As an administrator, I’ve evaluated scores of teachers.
As an instructional coach, I’ve trained dozens with non-evaluative conversations aimed at improving their craft. I’ve built hundreds of relationships this way and learned that doing so is an art.
As both an educator and a parent on the other side of the educational mirror, I’ve worried about some of the abuses of power I’ve witnessed teachers inflict.
I’ve seen both teachers and parents dismiss their own abusive behaviors, sometimes half-jokingly, as being the fault of the children. These two forces both displaying the same unhealthy dynamic is highly concerning for all of our children.
Teachers have a huge amount of power over their students and are trained and taught to build and foster relationships that take the balance of this power into account, and understand their responsibility to do so in the context of this power.
This power is referred to as in loco parentis, essentially the idea that schools take both authority and responsibility from the parents and function in replace of the parents when in school. The extent of this authority and responsibilities varies from state to state, as well as globally.
In 19 states, for example, corporal punishment is still considered an acceptable form of discipline. Those states have, in effect, decided the in loco parentis power of educational institutions extends to hitting, spanking, and slapping.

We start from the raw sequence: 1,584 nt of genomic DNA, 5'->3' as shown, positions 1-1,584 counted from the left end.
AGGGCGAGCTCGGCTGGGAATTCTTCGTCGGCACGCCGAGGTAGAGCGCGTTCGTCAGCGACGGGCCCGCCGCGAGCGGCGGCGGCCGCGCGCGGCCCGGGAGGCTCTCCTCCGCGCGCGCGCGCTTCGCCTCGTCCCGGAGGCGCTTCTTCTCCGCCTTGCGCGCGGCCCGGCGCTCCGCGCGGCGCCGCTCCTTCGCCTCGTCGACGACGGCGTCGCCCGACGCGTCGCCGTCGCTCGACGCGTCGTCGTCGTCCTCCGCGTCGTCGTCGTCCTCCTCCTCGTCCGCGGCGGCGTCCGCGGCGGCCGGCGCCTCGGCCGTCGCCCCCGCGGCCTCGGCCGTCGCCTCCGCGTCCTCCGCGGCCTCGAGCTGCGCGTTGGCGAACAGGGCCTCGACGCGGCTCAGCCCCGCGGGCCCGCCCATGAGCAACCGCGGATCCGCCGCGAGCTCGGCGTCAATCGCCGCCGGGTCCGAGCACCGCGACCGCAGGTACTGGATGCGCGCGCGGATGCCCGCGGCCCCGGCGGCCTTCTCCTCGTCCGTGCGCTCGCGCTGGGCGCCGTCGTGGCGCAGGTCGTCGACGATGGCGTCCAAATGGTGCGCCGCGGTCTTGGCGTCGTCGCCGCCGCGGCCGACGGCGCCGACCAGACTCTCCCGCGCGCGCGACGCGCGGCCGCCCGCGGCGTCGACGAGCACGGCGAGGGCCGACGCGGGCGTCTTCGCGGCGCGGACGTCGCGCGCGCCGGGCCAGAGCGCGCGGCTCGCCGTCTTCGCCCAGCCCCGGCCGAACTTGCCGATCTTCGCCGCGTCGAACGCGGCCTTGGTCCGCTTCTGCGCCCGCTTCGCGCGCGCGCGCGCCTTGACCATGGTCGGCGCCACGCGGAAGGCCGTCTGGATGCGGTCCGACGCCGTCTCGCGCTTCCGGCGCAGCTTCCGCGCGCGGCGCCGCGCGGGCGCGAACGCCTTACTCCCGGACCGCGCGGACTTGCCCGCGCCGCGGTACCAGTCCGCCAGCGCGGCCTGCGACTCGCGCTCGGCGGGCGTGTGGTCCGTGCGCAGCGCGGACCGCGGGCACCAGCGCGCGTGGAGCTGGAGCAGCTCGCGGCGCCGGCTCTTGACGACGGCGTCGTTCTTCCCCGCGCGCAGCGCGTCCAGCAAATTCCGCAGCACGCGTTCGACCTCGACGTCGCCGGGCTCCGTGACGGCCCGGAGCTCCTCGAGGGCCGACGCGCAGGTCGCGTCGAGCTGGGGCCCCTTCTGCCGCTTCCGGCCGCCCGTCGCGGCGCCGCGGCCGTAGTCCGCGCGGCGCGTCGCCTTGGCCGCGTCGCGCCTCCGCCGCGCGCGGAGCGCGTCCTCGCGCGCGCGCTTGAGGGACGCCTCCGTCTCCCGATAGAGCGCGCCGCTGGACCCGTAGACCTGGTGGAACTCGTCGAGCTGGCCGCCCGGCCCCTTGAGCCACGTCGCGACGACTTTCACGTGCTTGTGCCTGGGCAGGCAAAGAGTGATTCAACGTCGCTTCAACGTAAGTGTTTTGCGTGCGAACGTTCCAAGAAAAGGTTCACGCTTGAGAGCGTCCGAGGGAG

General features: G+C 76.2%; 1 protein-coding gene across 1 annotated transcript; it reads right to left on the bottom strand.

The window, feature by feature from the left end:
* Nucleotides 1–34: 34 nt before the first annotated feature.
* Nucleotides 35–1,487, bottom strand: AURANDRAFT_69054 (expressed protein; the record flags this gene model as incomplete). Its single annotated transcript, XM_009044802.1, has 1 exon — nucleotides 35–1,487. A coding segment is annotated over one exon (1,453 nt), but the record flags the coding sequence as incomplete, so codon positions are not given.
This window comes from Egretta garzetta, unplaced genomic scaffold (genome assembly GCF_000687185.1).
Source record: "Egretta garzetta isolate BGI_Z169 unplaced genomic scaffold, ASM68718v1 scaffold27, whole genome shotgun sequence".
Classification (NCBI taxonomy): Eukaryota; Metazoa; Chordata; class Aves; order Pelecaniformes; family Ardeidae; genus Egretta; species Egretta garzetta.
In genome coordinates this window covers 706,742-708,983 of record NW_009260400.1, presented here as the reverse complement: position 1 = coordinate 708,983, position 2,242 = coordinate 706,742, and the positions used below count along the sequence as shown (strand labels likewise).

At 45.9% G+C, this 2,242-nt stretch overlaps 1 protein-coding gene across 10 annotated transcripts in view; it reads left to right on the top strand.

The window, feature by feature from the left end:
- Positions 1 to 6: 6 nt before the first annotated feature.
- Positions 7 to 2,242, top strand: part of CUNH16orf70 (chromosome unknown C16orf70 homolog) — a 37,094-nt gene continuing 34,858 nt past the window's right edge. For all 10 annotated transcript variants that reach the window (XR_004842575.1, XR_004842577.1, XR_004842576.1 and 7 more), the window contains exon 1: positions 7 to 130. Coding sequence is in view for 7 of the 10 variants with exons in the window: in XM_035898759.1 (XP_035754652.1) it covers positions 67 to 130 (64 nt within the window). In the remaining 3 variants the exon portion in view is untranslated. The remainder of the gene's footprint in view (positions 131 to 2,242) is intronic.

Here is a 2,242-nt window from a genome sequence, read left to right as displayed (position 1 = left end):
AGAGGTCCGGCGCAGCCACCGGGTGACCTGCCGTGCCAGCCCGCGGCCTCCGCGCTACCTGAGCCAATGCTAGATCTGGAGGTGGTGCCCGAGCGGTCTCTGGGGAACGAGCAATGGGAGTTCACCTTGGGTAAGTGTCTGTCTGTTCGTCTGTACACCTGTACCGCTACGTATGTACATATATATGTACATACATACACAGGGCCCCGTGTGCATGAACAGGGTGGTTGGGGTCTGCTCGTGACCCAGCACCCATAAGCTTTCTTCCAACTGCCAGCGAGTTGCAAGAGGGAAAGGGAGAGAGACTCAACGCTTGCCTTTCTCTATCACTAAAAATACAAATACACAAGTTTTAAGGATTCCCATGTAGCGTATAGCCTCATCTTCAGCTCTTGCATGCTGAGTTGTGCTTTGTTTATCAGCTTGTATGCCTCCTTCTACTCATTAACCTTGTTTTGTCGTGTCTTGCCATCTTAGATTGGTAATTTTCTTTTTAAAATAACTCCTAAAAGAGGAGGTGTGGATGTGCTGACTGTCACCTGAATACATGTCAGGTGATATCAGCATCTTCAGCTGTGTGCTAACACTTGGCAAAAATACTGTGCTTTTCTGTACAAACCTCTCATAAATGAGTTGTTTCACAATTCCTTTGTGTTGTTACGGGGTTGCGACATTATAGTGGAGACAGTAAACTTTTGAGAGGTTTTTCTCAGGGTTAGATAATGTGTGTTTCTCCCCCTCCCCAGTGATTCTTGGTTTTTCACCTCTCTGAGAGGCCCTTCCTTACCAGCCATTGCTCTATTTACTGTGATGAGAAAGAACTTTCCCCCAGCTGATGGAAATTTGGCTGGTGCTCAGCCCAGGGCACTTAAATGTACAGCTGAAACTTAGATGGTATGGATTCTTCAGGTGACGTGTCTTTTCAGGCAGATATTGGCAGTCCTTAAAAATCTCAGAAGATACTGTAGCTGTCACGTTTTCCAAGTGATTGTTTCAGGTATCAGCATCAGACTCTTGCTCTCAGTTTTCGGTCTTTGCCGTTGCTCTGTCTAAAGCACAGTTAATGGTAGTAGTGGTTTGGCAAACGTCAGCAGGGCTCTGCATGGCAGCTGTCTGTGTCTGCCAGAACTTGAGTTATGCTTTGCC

This is in direct logical contrast to the robust amount of evidence showing psychological and physical risks to children subjected to this kind of discipline that has led 31 countries to enact prohibitions against doing so.
Still living in New York after graduating from Columbia University, I accepted a position with the New York City Teaching Fellows and subsequently taught in Bushwick, Brooklyn, for two years in a high needs middle school where upwards of ninety-five percent of the student body lived below the poverty line.
Amidst the onslaught of classroom management issues that plague so many first-time teachers, I yelled at my class exactly once to, “sit the hell down!”
I promptly received a standing ovation.
In retrospect, this was kind of funny. I even had the instigator of both the non-stop problematic behaviors, and that applause, seek me out on Facebook decades later to apologize for his behavior.
That said, I tortured myself over this act for weeks afterward. I felt I had beaten them. As a child, I experienced a great deal of parental yelling, and to this day experience physical symptoms, shaking, nausea, when witnessing verbal outbursts.
My own personal, abuse-cycle-related response notwithstanding, there is a great deal of evidence backing up the similar long-term problems that come from yelling and utilizing other forms of verbal abuse with kids. I was a young, naïve new teacher, however, and didn’t know the science behind this, it just felt so… wrong. So unethical.
So out of control.
So ultimately ineffective. According to Alan Kazdin, professor of psychology and child psychiatry at Yale, it’s not a “strategy, it’s a release.”
Yelling is a cathartic experience for the parent of no efficacy when it comes to changing behavior in the long term. The long-term effects range from depression to changing the healthy development of the brain.